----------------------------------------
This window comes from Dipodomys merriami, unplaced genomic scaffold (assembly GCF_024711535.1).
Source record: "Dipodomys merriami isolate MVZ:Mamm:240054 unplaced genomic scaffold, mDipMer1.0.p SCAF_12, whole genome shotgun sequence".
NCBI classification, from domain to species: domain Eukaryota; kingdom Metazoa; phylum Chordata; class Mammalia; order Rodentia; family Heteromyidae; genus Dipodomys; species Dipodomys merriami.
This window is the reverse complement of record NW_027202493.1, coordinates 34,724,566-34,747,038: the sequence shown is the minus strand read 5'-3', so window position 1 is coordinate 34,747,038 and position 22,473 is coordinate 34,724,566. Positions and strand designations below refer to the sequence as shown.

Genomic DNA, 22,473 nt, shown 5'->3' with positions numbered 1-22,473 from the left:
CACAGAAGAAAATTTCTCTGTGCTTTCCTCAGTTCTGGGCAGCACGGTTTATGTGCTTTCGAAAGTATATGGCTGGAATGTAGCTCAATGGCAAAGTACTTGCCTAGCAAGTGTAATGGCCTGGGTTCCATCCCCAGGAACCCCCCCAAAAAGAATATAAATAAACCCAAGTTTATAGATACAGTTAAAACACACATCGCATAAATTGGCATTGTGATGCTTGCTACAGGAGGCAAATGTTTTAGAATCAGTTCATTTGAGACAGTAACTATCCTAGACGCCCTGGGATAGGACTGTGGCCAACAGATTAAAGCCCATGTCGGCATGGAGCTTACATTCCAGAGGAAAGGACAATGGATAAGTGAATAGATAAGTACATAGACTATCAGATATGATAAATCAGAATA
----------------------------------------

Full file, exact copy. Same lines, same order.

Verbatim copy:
This window comes from Dipodomys merriami, unplaced genomic scaffold (assembly GCF_024711535.1).
Source record: "Dipodomys merriami isolate MVZ:Mamm:240054 unplaced genomic scaffold, mDipMer1.0.p SCAF_12, whole genome shotgun sequence".
NCBI classification, from domain to species: domain Eukaryota; kingdom Metazoa; phylum Chordata; class Mammalia; order Rodentia; family Heteromyidae; genus Dipodomys; species Dipodomys merriami.
This window is the reverse complement of record NW_027202493.1, coordinates 34,724,566-34,747,038: the sequence shown is the minus strand read 5'-3', so window position 1 is coordinate 34,747,038 and position 22,473 is coordinate 34,724,566. Positions and strand designations below refer to the sequence as shown.

Genomic DNA, 22,473 nt, shown 5'->3' with positions numbered 1-22,473 from the left:
CACAGAAGAAAATTTCTCTGTGCTTTCCTCAGTTCTGGGCAGCACGGTTTATGTGCTTTCGAAAGTATATGGCTGGAATGTAGCTCAATGGCAAAGTACTTGCCTAGCAAGTGTAATGGCCTGGGTTCCATCCCCAGGAACCCCCCCAAAAAGAATATAAATAAACCCAAGTTTATAGATACAGTTAAAACACACATCGCATAAATTGGCATTGTGATGCTTGCTACAGGAGGCAAATGTTTTAGAATCAGTTCATTTGAGACAGTAACTATCCTAGACGCCCTGGGATAGGACTGTGGCCAACAGATTAAAGCCCATGTCGGCATGGAGCTTACATTCCAGAGGAAAGGACAATGGATAAGTGAATAGATAAGTACATAGACTATCAGATATGATAAATCAGAATA